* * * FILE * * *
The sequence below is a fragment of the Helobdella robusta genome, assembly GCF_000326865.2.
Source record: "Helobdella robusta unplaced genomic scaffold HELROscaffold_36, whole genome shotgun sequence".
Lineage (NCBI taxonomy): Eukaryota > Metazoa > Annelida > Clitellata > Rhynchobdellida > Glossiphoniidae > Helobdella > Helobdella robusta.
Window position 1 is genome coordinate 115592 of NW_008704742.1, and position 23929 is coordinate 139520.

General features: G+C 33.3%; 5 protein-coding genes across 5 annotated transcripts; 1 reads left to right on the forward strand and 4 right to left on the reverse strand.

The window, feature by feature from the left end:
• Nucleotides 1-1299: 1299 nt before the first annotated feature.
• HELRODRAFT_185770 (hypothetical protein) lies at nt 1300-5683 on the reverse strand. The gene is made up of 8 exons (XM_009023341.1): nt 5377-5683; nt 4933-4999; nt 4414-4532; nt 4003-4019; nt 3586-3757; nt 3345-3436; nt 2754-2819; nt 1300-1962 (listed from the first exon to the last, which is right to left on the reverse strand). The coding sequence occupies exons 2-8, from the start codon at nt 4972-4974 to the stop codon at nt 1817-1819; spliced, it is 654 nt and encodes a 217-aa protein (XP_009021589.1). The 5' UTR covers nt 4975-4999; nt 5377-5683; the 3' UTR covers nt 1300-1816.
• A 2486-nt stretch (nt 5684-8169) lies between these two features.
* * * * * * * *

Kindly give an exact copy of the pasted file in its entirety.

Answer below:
The sequence below is a fragment of the Helobdella robusta genome, assembly GCF_000326865.2.
Source record: "Helobdella robusta unplaced genomic scaffold HELROscaffold_36, whole genome shotgun sequence".
Lineage (NCBI taxonomy): Eukaryota > Metazoa > Annelida > Clitellata > Rhynchobdellida > Glossiphoniidae > Helobdella > Helobdella robusta.
Window position 1 is genome coordinate 115592 of NW_008704742.1, and position 23929 is coordinate 139520.

General features: G+C 33.3%; 5 protein-coding genes across 5 annotated transcripts; 1 reads left to right on the forward strand and 4 right to left on the reverse strand.

The window, feature by feature from the left end:
• Nucleotides 1-1299: 1299 nt before the first annotated feature.
• HELRODRAFT_185770 (hypothetical protein) lies at nt 1300-5683 on the reverse strand. The gene is made up of 8 exons (XM_009023341.1): nt 5377-5683; nt 4933-4999; nt 4414-4532; nt 4003-4019; nt 3586-3757; nt 3345-3436; nt 2754-2819; nt 1300-1962 (listed from the first exon to the last, which is right to left on the reverse strand). The coding sequence occupies exons 2-8, from the start codon at nt 4972-4974 to the stop codon at nt 1817-1819; spliced, it is 654 nt and encodes a 217-aa protein (XP_009021589.1). The 5' UTR covers nt 4975-4999; nt 5377-5683; the 3' UTR covers nt 1300-1816.
• A 2486-nt stretch (nt 5684-8169) lies between these two features.